sell and showed it, and James King was as anxious to buy, 
but assumed indifference, which made the young man 
more insistent that his father sell. 

The tract was finally sold to King for ten thousand 
dollars and thereafter was known as King's Meadows 
until it took the name of Bristol, nearly half a century 

The odor of fresh mortar and brick and building 
material impresses one that Bristol's history is now being 

Bristol. 313 

made rather than has been made. But history begins 
where memory fails — twenty years makes history. 

When the news reached Blountville that a railroad 
was in contemplation, whose terminus would be King's 
Meadows, Joseph R. Anderson, with a business foresight 
that always went far ahead of his time, bought one hundred 
acres of land from his father-in-law, James King, and 
employed Henry Anderson, the county surveyor, to lay 
the tract off into lots and streets. This was in 1852. 
And that foresight reached still further when he viewed 
the ore-beds all about the place — he foresaw smoke rising 
from furnace stacks; he heard the rumbling of heavy 
trains carrying away the products of this section, and 
he called the new town Bristol, 1 after the manufacturing 
city of the same name in England. 

This tract of one hundred acres was bounded by a 
line following Beaver creek, from the railroad culvert 
to Main street; then running diagonally across the country 
to the railroad, about where King College now is; then 
along the railroad, back to the culvert. It also included 
a little plot lying east of the railroad, on both sides of Main 
street, embracing a portion of Second and Third streets. 

1 While Bristol has undergone three changes in name, Bluff City not only 
takes first rank in the county but in the state for the number of names it has borne.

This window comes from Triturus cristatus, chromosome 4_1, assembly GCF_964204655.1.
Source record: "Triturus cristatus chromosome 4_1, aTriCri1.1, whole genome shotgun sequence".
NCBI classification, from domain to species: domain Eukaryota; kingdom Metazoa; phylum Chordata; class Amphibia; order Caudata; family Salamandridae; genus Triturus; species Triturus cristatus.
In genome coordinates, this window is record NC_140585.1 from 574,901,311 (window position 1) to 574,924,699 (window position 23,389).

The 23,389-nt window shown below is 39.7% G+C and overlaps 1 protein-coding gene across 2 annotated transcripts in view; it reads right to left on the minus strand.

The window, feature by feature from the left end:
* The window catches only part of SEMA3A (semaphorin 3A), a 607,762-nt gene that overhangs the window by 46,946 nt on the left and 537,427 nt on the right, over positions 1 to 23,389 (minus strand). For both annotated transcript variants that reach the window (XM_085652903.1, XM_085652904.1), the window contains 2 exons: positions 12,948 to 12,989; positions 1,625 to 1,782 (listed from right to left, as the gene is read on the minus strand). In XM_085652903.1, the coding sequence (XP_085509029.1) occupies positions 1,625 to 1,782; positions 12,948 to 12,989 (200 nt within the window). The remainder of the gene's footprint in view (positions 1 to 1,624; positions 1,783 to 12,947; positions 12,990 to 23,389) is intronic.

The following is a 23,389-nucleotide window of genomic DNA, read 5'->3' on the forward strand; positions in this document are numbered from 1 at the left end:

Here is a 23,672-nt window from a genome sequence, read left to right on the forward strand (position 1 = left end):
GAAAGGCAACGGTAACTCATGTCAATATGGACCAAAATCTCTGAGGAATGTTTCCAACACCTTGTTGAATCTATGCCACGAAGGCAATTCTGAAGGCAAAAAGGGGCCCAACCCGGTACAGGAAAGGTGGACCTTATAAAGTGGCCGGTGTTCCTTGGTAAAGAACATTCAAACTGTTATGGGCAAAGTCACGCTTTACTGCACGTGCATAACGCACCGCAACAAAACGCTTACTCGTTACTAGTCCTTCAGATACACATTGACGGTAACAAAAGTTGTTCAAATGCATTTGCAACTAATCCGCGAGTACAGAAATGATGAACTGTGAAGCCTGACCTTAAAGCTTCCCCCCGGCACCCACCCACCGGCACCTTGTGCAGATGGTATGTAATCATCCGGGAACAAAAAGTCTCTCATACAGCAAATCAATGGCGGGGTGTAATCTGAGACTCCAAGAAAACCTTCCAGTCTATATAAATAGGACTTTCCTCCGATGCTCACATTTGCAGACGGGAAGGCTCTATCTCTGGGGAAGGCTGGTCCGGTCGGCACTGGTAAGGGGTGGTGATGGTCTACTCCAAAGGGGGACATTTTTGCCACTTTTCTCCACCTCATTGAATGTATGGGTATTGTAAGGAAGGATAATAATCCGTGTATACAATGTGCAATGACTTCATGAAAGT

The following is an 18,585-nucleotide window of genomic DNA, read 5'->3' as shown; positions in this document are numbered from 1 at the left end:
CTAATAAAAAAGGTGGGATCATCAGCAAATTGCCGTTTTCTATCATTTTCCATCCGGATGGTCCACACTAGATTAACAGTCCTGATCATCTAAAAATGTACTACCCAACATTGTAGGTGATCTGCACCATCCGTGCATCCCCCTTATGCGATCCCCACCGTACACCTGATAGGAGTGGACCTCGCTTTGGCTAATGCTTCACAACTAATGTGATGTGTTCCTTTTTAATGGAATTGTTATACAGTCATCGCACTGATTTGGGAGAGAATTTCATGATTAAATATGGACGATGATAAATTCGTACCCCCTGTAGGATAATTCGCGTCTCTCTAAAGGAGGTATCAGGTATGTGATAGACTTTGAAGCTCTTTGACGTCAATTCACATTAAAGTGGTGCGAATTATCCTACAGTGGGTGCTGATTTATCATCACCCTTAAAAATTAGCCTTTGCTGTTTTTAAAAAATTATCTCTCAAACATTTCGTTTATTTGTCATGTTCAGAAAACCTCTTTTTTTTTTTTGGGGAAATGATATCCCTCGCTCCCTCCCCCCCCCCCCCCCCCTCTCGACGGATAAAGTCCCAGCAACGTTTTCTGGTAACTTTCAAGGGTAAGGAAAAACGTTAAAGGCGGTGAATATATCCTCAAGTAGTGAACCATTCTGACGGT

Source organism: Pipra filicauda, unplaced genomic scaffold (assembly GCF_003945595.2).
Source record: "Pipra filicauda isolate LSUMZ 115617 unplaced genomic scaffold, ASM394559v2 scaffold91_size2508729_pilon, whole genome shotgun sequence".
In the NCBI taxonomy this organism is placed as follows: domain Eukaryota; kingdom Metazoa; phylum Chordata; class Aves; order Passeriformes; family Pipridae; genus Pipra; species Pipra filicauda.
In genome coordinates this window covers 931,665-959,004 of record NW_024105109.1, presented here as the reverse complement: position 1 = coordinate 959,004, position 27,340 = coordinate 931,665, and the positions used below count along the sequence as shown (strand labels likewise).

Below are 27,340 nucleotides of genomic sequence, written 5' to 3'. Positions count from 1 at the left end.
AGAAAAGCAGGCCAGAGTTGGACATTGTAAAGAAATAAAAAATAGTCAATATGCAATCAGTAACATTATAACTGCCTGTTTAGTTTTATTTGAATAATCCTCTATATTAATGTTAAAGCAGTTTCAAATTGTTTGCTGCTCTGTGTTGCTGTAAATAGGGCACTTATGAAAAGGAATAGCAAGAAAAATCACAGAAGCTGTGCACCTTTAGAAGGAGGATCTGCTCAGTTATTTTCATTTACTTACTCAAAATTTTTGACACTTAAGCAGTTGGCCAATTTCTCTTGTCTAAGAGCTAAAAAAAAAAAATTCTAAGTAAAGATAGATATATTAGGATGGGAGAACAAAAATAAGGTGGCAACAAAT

It was first known as Shoate's Ford, named no doubt for Emanuel Shoate, 
whose name correctly spelled would perhaps he Cboate. At the beginning of the 
eighteenth century it took the name of Middletown and really became a town — 
the name was given because of its location between Abingdon and Jonesboro 
and between Blountville and Elizabethton. Lots were selling at a good price 
as early as 1805 — in that year one quarter-acre lot brought eighty-two dollars. 
Later the town took the name of Union — then at the beginning of the Civil War 
the citizens hurried from one extreme to honor the product of another, 
and called it Zollieoffer When the war was over the town resumed life as best 
it could under the name of Union. Then in 1S76 when prosperity began to filter 
through the clogged seive of past misfortunes it took the name of Bluff City. 

Kingsport holds next place for changes of name in the county. It began 
its career as the Island — then Big Island, Great Island and Long Island. Then 
when it became known as a good starting point for boatmen, a large number 
of boats were built there, and it took the name of Boatyard. When Gilbert Chris- 
tian purchased a large tract of land there and plotted it for a town it took the 
name of Christianville. When the lots were put on sale the first two purchasers 
were William King, of King's Iron-Works, and William King, of Abingdon, owner 
of the salt-works. These two men shipped such large quantities of the output of 
their forge and salt-wells that it was called Kings' Port. The fusion of <the words 
by usage made Kingsport. 

Paperville on the other hand, one of the oldest towns in the state, has always 
held to one name — this originated from the manufacture of paper there by the 

314 Historic Sullivan. 

Originally the streets were only numbered, no names 
being used, and extended through both sides of the town. 
Nine was the highest number reached. Anderson street 
was then Ninth street and Cumberland street was then 
Seventh street. Of the old streets only three remain